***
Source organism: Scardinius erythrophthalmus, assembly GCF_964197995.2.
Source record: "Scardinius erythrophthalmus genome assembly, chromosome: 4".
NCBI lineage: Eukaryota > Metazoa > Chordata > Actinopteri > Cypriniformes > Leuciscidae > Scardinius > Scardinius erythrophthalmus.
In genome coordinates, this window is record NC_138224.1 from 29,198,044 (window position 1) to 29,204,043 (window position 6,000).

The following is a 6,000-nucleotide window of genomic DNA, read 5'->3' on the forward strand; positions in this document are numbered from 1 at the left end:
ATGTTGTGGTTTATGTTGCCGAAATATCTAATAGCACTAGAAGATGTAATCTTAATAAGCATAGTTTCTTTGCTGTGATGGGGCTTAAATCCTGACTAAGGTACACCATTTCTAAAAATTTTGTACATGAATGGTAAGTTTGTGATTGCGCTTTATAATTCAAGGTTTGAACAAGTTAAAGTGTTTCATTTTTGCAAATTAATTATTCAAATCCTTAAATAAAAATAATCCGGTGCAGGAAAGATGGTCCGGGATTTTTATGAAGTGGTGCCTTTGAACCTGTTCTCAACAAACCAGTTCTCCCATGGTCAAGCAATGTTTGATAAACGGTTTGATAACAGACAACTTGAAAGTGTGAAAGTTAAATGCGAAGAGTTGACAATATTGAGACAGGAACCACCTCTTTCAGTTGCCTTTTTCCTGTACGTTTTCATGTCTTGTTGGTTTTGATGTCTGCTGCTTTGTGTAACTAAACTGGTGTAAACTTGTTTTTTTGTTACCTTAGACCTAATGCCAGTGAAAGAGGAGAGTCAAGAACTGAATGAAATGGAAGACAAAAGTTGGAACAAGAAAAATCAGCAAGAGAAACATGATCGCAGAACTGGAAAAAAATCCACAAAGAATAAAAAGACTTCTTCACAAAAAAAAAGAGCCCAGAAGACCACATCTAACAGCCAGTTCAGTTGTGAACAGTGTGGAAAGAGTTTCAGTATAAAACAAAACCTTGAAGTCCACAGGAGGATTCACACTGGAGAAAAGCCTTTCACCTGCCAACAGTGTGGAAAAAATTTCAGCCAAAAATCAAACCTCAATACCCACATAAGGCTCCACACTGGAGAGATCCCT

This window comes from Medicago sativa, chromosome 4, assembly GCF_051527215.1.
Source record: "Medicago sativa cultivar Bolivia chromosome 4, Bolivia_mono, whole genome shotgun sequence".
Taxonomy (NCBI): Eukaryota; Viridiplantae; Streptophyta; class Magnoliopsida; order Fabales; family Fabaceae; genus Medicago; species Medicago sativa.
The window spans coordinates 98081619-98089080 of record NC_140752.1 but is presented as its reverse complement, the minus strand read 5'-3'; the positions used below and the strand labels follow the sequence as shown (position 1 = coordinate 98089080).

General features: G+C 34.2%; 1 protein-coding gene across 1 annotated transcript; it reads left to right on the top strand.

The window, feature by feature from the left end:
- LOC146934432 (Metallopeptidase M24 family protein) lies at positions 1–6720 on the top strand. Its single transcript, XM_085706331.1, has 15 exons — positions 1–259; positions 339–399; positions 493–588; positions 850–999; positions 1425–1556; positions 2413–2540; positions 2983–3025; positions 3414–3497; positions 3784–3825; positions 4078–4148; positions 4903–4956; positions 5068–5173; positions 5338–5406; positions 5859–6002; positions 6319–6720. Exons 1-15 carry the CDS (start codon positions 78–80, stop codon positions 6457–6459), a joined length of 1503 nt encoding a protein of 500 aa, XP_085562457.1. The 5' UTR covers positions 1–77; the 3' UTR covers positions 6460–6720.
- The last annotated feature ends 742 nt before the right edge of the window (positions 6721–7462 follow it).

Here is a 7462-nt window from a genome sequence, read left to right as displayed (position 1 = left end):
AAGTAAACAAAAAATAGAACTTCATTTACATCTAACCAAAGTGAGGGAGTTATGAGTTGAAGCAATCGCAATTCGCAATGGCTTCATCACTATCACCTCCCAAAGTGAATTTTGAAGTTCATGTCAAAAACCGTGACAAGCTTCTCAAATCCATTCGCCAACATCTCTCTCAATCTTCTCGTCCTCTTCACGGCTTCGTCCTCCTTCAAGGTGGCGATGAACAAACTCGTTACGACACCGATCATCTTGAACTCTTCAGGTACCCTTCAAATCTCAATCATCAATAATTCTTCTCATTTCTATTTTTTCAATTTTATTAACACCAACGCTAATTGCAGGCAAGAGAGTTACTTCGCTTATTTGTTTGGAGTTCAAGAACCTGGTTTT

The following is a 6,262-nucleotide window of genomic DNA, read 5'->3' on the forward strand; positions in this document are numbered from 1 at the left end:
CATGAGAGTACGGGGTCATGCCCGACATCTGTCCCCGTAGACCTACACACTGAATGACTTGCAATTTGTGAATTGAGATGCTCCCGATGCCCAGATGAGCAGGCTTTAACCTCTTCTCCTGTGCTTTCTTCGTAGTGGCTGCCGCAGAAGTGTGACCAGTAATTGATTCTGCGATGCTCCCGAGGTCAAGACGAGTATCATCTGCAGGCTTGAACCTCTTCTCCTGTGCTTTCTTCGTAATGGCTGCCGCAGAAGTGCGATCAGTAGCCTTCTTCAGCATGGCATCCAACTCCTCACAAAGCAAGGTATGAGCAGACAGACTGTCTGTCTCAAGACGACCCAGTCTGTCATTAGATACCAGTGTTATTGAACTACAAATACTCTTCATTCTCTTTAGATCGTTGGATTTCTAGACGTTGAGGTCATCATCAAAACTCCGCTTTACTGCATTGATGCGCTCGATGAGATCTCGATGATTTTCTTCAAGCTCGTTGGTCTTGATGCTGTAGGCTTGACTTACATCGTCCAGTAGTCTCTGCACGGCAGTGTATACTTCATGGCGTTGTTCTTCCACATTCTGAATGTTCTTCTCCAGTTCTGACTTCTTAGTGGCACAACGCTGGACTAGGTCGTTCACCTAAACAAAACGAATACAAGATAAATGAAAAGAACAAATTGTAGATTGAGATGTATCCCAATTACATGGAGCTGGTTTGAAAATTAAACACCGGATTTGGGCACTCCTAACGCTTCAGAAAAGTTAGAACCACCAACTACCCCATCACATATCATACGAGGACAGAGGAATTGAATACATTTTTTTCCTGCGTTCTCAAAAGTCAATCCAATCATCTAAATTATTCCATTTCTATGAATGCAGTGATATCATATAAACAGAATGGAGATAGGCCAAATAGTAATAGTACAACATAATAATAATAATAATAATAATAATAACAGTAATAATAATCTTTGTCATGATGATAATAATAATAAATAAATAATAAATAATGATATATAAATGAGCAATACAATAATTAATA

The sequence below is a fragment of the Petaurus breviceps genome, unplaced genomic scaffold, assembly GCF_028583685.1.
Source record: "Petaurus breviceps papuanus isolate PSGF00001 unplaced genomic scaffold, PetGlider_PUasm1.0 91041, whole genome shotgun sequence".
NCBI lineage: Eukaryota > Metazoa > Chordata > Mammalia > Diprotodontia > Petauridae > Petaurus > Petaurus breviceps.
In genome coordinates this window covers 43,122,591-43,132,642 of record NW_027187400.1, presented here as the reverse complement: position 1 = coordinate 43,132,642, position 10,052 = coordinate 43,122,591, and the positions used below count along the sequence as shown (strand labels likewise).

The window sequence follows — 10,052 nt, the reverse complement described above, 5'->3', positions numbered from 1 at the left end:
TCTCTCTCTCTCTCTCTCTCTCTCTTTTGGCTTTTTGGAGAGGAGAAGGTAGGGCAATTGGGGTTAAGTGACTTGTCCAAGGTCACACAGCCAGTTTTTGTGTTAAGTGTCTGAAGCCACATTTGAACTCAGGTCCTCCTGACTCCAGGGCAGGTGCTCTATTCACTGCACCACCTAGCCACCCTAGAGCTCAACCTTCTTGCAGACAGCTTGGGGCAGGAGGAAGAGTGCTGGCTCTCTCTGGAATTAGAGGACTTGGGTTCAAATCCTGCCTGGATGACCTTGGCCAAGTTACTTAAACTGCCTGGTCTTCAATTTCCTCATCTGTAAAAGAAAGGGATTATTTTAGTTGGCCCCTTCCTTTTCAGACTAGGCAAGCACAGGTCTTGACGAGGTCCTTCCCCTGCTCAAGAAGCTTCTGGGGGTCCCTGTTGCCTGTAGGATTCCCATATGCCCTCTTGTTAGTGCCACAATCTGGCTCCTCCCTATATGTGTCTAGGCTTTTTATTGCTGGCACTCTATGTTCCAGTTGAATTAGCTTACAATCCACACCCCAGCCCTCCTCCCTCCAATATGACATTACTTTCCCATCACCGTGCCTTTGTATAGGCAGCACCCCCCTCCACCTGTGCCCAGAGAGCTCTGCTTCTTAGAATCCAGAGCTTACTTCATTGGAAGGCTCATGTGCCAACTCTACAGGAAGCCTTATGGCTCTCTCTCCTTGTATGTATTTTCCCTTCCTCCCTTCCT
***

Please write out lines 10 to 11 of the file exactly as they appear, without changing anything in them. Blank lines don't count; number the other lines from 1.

The window spans coordinates 98081619-98089080 of record NC_140752.1 but is presented as its reverse complement, the minus strand read 5'-3'; the positions used below and the strand labels follow the sequence as shown (position 1 = coordinate 98089080).

General features: G+C 34.2%; 1 protein-coding gene across 1 annotated transcript; it reads left to right on the top strand.